Roma Movie Poster

Setbacks don’t define us, but how we respond to them does. In 1970’s Mexico City, the Roma district is home to a particular middle-class family led in part by Sofia (Marina de Tavira), an educated wife and mother of four children dealing with some marital strife with husband, Antonio (Fernando Grediaga), often gone for weeks on end for business. The other leader of the family is maid, Cleo (Yalitza Aparicio), of whom the kids appreciate and confide in.

Quickly, life deals both poor hands. As the two push forward into murky waters, they must lean on each other to rediscover who they are and what they must do.

Very few directors are their own brands, event viewing whenever they’re attached to give their vision to a film. After his three most recent films in Children of Men, Gravity, and now, Roma, Alfonso Cuarón can safely be put onto the shortlist, if he were not already. Using personal inspiration to the nth degree, Roma is incredibly detailed and spectacular in a lot of ways. Not all ways, but certainly a high number of them.

Gravity won him the Best Director award, but Roma is arguably the more impressive feat. His direction is razor-sharp precise, whether it’s the type of shots employed, or the distance used within them to convey specific ideas. It’s somewhat difficult to put into words how immaculate Cuarón’s feature truly is, but, one knows they’re in for something special once the opening credits previously thought to be one thing are revealed to be another. He lines Roma with many unforgettable scenes, more so in the second half. Cuarón’s effort here, in which he doubles as director and cinematographer, is probably the closest representation of directorial Zen that anyone is likely to see in 2018.

All of that is a long way of saying that Roma lets its director tell the story and build the emotion in his visuals. Little, if anything, comes in the way of that; Cuarón even chooses to do away with a score. It’s extremely personal and most  of this production was built straight from Cuarón’s memories. And yet, there’s a level of significant detachment that exists within Roma. That is not to suggest there are no raw feelings in Roma, but for a significant portion of run time, the investment is tied to the arresting camerawork. An audience can marvel at memories, but it is hard to truly understand them as they can be singular and shackled to the originator that holds possession of them.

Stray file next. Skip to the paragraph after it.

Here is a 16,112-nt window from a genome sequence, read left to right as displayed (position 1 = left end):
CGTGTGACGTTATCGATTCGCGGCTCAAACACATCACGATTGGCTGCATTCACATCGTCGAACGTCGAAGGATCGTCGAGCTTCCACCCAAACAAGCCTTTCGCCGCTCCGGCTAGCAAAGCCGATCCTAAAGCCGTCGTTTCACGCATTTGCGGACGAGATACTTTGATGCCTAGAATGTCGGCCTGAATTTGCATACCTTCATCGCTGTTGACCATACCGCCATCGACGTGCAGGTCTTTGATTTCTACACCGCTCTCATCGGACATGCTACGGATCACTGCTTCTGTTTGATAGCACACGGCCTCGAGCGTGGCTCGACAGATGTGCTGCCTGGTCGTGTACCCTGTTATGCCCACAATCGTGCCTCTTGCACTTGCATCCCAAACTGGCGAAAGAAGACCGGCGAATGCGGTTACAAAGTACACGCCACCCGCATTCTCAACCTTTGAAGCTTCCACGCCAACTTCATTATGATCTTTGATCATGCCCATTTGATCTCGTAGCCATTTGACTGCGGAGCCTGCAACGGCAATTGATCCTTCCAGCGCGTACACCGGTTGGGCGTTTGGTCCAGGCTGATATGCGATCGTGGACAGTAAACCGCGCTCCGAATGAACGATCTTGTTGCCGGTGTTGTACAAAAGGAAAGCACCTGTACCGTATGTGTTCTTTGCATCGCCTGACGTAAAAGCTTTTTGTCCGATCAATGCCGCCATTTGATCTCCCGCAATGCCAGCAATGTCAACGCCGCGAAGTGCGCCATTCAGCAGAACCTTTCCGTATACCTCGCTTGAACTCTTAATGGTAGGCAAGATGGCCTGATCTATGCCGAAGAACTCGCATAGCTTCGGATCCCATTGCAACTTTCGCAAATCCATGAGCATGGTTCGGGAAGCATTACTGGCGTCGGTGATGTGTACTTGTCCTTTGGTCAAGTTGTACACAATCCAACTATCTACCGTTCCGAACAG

Patience is needed, as it takes about a third, possibly a half, for Roma‘s narrative of family reinvention and rebirth to take shape. But when it does? Boy, is it powerful, featuring two standout scenes as wretchedly harrowing as any seen to this point of the year, with the black-and-white aesthetic adding a stark element to it all. In her acting debut, schoolteacher-turned-lead actress Aparicio flows with the waves of the script. So too does the veteran de Tavira. If their performances come off as slightly off, keep in mind that only Cuarón knew what he was after. Everyone else? Left somewhat in the dark, effectively making Roma a pseudo-improvisational autobiographical drama. Truly impressive.

Geniuses aren’t always meant to be understood. Sometimes, we’re simply just asked to revel in the mastery of their craft. There’s a genius that helms Roma. Revel in what he does.


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